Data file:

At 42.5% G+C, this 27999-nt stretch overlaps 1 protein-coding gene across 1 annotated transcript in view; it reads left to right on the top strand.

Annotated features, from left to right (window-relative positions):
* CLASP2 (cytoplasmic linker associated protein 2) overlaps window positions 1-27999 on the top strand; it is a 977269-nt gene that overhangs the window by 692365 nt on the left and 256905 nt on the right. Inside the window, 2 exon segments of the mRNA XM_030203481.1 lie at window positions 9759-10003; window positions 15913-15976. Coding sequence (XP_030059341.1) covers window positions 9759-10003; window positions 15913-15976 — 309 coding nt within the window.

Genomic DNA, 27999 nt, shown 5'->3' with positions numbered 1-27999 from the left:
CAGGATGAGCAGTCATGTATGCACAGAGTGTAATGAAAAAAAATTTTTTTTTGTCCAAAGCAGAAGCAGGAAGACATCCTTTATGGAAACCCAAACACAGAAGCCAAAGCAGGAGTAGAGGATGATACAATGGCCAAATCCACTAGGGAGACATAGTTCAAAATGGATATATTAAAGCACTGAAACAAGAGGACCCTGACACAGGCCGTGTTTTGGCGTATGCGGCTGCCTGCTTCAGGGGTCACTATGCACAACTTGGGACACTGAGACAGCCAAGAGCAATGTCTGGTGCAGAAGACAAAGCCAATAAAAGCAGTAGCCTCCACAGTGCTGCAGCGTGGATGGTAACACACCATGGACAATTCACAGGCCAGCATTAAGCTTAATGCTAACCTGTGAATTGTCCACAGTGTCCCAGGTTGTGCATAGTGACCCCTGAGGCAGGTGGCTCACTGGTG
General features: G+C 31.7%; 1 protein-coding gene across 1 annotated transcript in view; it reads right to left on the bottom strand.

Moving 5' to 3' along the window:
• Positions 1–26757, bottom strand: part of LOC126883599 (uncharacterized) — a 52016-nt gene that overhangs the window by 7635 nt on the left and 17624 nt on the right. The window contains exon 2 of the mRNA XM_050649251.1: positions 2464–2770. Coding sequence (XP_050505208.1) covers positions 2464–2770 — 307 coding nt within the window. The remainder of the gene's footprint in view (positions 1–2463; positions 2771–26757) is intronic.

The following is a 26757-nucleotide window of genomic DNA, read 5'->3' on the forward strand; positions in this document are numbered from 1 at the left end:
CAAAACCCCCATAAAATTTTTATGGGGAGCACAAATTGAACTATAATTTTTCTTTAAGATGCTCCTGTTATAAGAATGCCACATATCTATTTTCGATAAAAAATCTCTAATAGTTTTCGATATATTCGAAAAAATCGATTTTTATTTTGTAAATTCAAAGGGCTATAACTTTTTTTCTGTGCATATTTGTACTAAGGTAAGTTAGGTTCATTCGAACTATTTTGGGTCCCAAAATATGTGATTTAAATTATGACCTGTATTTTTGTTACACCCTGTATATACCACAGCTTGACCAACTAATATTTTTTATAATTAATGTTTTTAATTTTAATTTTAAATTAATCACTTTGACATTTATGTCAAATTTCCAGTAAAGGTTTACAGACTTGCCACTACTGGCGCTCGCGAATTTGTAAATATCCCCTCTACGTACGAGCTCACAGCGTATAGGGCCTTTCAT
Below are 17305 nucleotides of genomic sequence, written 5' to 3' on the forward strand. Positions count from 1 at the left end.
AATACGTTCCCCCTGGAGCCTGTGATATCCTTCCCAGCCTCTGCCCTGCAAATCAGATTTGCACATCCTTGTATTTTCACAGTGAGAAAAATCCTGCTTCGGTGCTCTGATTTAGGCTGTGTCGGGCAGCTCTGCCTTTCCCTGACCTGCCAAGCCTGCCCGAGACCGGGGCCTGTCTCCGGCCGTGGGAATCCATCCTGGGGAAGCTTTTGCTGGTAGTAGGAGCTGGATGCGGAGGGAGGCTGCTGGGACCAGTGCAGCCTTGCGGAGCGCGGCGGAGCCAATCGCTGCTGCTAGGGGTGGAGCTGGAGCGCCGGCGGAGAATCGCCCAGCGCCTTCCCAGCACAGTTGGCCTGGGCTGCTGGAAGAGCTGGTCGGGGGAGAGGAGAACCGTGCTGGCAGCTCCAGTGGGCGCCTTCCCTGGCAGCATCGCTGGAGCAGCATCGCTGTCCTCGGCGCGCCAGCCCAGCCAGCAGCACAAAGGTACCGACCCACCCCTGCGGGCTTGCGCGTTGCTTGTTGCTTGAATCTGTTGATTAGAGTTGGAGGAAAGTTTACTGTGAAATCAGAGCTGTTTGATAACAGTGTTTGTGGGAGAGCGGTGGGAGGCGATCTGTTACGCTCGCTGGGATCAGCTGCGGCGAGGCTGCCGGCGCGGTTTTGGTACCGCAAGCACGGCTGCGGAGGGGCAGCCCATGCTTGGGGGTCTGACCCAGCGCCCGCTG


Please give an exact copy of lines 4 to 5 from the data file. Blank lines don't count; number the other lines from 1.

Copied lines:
Genomic DNA, 27999 nt, shown 5'->3' with positions numbered 1-27999 from the left:
CAGGATGAGCAGTCATGTATGCACAGAGTGTAATGAAAAAAAATTTTTTTTTGTCCAAAGCAGAAGCAGGAAGACATCCTTTATGGAAACCCAAACACAGAAGCCAAAGCAGGAGTAGAGGATGATACAATGGCCAAATCCACTAGGGAGACATAGTTCAAAATGGATATATTAAAGCACTGAAACAAGAGGACCCTGACACAGGCCGTGTTTTGGCGTATGCGGCTGCCTGCTTCAGGGGTCACTATGCACAACTTGGGACACTGAGACAGCCAAGAGCAATGTCTGGTGCAGAAGACAAAGCCAATAAAAGCAGTAGCCTCCACAGTGCTGCAGCGTGGATGGTAACACACCATGGACAATTCACAGGCCAGCATTAAGCTTAATGCTAACCTGTGAATTGTCCACAGTGTCCCAGGTTGTGCATAGTGACCCCTGAGGCAGGTGGCTCACTGGTG